• Fig. 2.—Block mounted with cross ends to prevent warping.
      • 1. THE KNIFE
      • Fig. 3.—Drawing of the knife.
      • 2. CHISELS
      • Fig. 4.—Sizes of chisels.
      • 3. MALLET
      • Fig. 5.—Short chisel in split handle.
      • Fig. 6.—Mallet.
      • Plate IV. Colour block of a print of which the key-block is shown on page 5.
    • Fig. 2.—Block mounted with cross ends to prevent warping.
    • 1. THE KNIFE
    • Fig. 3.—Drawing of the knife.
    • 2. CHISELS
    • Fig. 4.—Sizes of chisels.
    • 3. MALLET
    • Fig. 5.—Short chisel in split handle.
    • Fig. 6.—Mallet.
    • Plate IV. Colour block of a print of which the key-block is shown on page 5.
    • CHAPTER IV
      • Block Cutting and the Planning of Blocks
        • CUTTING
        • Plate V. Impression (nearly actual size) of a portion of a Japanese wood block showing great variety in the character of the lines and spots suggesting form.
        • Fig. 7.—Position of the hands in using the knife.
        • Fig. 8.—Another position of the hands in using the knife.
        • Plate VI. Reproduction of an impression (reduced) of the key-block of a Japanese print showing admirable variety in the means used to suggest form.
        • Fig. 11.—Method of holding gouge.
        • Fig. 12.—Clearing of wood between knife cuts.
        • Fig. 13.—Position of register marks.
        • Fig. 15.—Register marks (section of).
        • Fig. 16.—Section of colour-block. A. Colour mass. B. Depression. C. Surface of Plank.
        • ERRORS OF REGISTER
      • CUTTING
      • Plate V. Impression (nearly actual size) of a portion of a Japanese wood block showing great variety in the character of the lines and spots suggesting form.
      • Fig. 7.—Position of the hands in using the knife.
      • Fig. 8.—Another position of the hands in using the knife.
      • Plate VI. Reproduction of an impression (reduced) of the key-block of a Japanese print showing admirable variety in the means used to suggest form.
      • Fig. 11.—Method of holding gouge.
      • Fig. 12.—Clearing of wood between knife cuts.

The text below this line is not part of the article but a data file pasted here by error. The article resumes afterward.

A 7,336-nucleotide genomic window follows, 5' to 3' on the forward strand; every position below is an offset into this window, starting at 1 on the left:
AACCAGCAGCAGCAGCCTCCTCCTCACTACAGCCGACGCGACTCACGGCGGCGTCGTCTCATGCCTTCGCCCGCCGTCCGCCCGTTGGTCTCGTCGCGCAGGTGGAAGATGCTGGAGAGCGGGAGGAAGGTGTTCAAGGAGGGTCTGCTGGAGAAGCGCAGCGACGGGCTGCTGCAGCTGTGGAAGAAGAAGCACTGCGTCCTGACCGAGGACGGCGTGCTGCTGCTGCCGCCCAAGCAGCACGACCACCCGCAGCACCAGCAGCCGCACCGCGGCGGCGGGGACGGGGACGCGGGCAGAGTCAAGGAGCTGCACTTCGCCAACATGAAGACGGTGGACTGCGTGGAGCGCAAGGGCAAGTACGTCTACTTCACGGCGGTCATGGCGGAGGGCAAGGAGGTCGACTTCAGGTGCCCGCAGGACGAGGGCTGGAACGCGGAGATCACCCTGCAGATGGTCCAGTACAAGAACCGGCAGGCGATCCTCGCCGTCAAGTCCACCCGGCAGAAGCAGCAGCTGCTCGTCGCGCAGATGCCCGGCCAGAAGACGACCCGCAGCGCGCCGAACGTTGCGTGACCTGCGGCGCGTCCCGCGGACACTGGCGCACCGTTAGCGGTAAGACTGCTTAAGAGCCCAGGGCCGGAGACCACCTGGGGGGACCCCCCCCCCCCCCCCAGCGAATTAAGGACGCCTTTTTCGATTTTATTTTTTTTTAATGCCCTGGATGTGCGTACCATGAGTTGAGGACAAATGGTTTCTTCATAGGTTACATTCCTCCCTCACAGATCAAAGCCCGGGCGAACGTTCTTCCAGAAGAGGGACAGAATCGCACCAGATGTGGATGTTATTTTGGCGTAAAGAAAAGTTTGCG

• Fig. 13.—Position of register marks.
      • Fig. 15.—Register marks (section of).
      • Fig. 16.—Section of colour-block. A. Colour mass. B. Depression. C. Surface of Plank.
      • ERRORS OF REGISTER
    • Block Cutting and the Planning of Blocks
      • CUTTING
      • Plate V. Impression (nearly actual size) of a portion of a Japanese wood block showing great variety in the character of the lines and spots suggesting form.
      • Fig. 7.—Position of the hands in using the knife.
      • Fig. 8.—Another position of the hands in using the knife.
      • Plate VI. Reproduction of an impression (reduced) of the key-block of a Japanese print showing admirable variety in the means used to suggest form.
      • Fig. 11.—Method of holding gouge.
      • Fig. 12.—Clearing of wood between knife cuts.
      • Fig. 13.—Position of register marks.
      • Fig. 15.—Register marks (section of).
      • Fig. 16.—Section of colour-block. A. Colour mass. B. Depression. C. Surface of Plank.
      • ERRORS OF REGISTER
    • CUTTING
    • Plate V. Impression (nearly actual size) of a portion of a Japanese wood block showing great variety in the character of the lines and spots suggesting form.
    • Fig. 7.—Position of the hands in using the knife.
    • Fig. 8.—Another position of the hands in using the knife.
    • Plate VI. Reproduction of an impression (reduced) of the key-block of a Japanese print showing admirable variety in the means used to suggest form.
    • Fig. 11.—Method of holding gouge.
    • Fig. 12.—Clearing of wood between knife cuts.
    • Fig. 13.—Position of register marks.
    • Fig. 15.—Register marks (section of).
    • Fig. 16.—Section of colour-block. A. Colour mass. B. Depression. C. Surface of Plank.
    • ERRORS OF REGISTER
    • CHAPTER V
      • Preparation of Paper, Ink, Colour, and Paste for Printing
        • PAPER
        • Plate VII. Impression of a portion of detail from a Japanese woodblock (very nearly actual size).
        • Fig. 17.—Drawing of sizing of paper.
        • INK
        • COLOUR
        • PASTE
      • PAPER
      • Plate VII. Impression of a portion of detail from a Japanese woodblock (very nearly actual size).
      • Fig. 17.—Drawing of sizing of paper.
      • INK
      • COLOUR
      • PASTE
    • Preparation of Paper, Ink, Colour, and Paste for Printing
      • PAPER
      • Plate VII. Impression of a portion of detail from a Japanese woodblock (very nearly actual size).
      • Fig. 17.—Drawing of sizing of paper.
      • INK
      • COLOUR
      • PASTE
    • PAPER
    • Plate VII. Impression of a portion of detail from a Japanese woodblock (very nearly actual size).
    • Fig. 17.—Drawing of sizing of paper.
    • INK
    • COLOUR
    • PASTE
    • CHAPTER VI
      • Detailed Method of Printing
        • THE BAREN OR PRINTING PAD
        • TO RE-COVER A WORN BAREN WITH BAMBOO SHEATH
        • Fig. 19.—Method of re-covering baren.
        • BRUSHES